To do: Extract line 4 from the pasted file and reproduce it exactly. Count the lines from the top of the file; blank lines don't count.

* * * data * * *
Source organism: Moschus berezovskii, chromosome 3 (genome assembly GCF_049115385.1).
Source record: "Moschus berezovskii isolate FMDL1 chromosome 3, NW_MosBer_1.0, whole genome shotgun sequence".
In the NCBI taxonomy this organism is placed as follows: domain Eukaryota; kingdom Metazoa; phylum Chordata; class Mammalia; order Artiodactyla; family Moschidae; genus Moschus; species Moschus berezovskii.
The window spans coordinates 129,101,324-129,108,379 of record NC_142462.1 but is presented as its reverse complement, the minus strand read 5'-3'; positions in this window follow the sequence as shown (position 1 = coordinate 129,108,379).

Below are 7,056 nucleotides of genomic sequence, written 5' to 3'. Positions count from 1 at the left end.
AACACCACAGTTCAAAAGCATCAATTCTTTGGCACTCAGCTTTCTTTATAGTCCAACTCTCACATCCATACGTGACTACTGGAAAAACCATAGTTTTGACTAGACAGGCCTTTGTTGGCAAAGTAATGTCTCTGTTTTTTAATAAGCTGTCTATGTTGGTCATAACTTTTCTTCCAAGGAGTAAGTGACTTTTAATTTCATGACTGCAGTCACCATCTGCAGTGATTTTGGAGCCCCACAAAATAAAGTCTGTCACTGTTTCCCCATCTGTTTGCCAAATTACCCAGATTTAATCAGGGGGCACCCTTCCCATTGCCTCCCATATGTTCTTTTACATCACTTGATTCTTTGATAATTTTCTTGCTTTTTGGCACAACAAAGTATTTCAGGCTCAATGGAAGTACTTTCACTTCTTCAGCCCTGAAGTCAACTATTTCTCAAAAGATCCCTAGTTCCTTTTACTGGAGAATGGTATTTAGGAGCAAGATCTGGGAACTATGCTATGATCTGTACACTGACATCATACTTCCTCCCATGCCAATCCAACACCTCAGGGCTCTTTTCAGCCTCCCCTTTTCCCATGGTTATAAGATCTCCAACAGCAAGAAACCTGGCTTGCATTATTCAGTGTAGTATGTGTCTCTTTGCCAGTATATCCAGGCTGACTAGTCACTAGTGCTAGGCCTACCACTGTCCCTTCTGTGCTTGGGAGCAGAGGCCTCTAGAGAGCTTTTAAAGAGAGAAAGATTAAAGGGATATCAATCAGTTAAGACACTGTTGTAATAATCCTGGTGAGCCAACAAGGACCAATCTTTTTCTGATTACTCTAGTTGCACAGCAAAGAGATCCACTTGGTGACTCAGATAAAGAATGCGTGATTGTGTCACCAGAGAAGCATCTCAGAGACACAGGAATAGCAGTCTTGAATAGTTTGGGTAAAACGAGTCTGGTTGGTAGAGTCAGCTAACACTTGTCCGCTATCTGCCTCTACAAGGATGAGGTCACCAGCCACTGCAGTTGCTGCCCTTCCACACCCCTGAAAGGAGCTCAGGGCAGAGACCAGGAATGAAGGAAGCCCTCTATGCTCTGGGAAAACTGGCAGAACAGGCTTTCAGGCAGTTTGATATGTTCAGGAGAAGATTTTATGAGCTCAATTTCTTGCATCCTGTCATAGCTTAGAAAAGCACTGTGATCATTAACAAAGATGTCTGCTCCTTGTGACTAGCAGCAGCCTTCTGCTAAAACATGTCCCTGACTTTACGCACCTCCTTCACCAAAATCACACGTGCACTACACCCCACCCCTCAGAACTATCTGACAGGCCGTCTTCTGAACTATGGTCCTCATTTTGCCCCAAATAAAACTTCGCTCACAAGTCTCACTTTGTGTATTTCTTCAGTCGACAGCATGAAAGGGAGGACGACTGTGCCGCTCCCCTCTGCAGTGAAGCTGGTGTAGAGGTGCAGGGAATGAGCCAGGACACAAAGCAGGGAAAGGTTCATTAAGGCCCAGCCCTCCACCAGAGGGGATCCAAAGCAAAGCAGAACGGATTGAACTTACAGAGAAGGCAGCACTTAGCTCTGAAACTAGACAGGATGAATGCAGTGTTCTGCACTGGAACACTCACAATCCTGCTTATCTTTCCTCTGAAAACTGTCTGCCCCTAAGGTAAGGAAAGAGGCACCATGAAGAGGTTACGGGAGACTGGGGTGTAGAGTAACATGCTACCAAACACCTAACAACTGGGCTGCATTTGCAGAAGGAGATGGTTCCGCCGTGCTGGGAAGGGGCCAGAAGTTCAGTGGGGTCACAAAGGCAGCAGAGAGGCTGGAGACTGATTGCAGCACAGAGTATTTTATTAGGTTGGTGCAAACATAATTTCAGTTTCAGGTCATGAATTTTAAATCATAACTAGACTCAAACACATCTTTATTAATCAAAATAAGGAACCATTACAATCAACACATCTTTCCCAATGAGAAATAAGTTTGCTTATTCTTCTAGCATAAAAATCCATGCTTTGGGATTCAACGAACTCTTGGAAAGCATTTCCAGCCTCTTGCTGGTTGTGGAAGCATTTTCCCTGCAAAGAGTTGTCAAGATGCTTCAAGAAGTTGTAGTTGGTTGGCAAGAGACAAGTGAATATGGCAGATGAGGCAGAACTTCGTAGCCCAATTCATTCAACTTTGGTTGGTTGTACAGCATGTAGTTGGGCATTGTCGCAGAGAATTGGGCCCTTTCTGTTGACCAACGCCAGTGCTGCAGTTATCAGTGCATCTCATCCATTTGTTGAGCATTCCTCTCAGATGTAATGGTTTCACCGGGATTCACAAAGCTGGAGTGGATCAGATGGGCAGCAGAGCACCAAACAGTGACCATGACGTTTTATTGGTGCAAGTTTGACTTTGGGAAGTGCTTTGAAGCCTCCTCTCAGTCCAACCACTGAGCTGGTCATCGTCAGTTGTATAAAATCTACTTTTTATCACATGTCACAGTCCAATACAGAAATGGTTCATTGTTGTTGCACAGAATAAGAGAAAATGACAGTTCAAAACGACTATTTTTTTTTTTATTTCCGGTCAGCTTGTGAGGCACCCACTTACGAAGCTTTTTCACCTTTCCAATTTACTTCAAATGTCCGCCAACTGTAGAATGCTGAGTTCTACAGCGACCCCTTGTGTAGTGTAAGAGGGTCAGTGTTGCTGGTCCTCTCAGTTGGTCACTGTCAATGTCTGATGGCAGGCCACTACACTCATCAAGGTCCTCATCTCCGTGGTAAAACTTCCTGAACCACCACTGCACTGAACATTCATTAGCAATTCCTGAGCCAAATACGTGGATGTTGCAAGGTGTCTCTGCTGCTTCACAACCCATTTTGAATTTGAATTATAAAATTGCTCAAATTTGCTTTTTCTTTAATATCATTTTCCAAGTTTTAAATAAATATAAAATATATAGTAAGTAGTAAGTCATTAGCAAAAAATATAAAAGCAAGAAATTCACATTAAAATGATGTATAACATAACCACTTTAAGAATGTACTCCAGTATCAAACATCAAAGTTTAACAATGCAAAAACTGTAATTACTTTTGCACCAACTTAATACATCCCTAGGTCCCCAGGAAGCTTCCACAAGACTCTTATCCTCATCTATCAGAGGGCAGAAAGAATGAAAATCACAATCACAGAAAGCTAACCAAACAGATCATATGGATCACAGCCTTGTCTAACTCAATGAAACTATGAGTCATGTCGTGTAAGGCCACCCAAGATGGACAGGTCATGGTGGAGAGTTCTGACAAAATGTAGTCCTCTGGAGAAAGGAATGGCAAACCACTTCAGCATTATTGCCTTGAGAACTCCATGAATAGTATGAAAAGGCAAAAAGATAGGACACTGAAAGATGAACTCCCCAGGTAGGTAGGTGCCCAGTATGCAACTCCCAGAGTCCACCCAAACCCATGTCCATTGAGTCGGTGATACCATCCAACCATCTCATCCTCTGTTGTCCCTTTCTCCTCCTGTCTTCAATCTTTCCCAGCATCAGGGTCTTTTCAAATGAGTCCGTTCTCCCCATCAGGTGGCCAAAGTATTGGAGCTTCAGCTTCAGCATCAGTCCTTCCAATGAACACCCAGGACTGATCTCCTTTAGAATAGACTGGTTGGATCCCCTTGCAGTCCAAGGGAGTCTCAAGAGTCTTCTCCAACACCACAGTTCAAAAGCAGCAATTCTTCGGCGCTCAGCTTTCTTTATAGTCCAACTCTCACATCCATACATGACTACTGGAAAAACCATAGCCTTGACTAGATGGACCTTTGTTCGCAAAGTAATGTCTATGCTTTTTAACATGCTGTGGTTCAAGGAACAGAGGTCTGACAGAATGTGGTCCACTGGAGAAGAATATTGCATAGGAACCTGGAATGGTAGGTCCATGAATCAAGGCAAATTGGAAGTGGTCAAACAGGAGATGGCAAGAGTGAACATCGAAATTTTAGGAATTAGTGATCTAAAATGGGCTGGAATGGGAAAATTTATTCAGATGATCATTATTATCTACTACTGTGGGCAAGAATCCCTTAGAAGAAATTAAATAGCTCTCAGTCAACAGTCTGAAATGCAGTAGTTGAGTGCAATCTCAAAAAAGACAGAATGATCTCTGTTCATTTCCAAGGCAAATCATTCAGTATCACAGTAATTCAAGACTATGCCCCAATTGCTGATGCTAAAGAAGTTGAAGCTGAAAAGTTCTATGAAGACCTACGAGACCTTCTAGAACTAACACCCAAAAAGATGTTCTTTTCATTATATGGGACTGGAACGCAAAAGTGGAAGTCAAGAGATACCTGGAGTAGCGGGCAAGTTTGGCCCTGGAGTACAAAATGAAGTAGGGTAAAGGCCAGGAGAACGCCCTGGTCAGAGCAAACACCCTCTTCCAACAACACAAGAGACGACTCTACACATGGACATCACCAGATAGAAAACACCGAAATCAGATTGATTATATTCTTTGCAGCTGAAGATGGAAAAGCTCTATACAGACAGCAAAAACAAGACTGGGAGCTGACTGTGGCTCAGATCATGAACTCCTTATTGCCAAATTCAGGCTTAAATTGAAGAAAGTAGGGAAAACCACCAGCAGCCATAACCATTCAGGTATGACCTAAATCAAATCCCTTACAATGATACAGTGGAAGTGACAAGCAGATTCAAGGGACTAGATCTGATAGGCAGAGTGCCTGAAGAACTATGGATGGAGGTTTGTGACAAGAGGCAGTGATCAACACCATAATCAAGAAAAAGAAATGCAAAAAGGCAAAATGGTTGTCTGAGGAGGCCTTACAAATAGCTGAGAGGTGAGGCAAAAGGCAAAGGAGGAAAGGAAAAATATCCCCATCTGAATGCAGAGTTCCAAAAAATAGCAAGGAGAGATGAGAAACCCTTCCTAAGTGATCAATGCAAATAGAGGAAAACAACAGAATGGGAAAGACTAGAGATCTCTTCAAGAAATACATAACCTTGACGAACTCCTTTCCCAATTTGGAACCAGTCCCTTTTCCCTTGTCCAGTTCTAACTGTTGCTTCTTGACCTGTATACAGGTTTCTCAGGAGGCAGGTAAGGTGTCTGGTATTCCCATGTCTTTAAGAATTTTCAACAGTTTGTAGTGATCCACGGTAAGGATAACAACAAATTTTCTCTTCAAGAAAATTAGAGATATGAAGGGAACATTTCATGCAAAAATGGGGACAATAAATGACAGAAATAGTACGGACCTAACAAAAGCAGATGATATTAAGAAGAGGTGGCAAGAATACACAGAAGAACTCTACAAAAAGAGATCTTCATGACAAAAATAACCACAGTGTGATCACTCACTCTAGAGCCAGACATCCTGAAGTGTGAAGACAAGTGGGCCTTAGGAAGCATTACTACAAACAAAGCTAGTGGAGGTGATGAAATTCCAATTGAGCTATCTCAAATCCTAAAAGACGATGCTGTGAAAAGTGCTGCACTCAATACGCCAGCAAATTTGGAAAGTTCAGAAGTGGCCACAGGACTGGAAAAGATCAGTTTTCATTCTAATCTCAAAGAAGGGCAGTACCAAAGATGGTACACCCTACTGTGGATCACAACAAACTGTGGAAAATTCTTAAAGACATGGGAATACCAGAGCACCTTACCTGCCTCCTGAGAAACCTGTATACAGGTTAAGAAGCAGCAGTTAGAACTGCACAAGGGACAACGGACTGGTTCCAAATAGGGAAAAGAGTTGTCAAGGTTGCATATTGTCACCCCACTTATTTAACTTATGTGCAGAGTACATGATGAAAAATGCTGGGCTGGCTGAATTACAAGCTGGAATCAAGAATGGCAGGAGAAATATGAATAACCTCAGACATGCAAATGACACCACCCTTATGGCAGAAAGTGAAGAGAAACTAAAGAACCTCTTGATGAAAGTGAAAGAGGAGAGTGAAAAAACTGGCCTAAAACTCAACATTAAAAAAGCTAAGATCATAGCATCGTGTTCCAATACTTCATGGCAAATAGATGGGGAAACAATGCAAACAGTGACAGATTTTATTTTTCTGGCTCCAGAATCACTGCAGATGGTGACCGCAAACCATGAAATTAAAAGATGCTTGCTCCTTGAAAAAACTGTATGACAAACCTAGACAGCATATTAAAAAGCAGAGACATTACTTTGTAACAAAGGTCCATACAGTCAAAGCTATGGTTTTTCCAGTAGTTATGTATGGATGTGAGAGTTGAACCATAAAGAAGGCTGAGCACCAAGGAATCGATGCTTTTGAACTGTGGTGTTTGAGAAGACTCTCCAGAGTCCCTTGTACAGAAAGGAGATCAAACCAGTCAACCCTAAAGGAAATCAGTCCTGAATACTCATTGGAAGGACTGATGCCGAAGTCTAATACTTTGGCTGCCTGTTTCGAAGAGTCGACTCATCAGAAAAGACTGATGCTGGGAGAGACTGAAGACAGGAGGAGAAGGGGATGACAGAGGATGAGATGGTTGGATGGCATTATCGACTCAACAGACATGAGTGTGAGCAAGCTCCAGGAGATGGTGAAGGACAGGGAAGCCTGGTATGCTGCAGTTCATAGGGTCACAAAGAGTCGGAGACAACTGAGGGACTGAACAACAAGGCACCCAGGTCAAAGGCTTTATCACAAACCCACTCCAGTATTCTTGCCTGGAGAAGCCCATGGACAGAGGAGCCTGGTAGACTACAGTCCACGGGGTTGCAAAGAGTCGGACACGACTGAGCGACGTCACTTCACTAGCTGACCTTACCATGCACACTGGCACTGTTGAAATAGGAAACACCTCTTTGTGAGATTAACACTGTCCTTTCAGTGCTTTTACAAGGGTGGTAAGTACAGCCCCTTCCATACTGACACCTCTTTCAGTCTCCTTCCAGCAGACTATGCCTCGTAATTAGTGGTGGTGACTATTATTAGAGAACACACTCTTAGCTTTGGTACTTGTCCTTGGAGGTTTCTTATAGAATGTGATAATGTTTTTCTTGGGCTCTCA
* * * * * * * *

The window spans coordinates 129,101,324-129,108,379 of record NC_142462.1 but is presented as its reverse complement, the minus strand read 5'-3'; positions in this window follow the sequence as shown (position 1 = coordinate 129,108,379).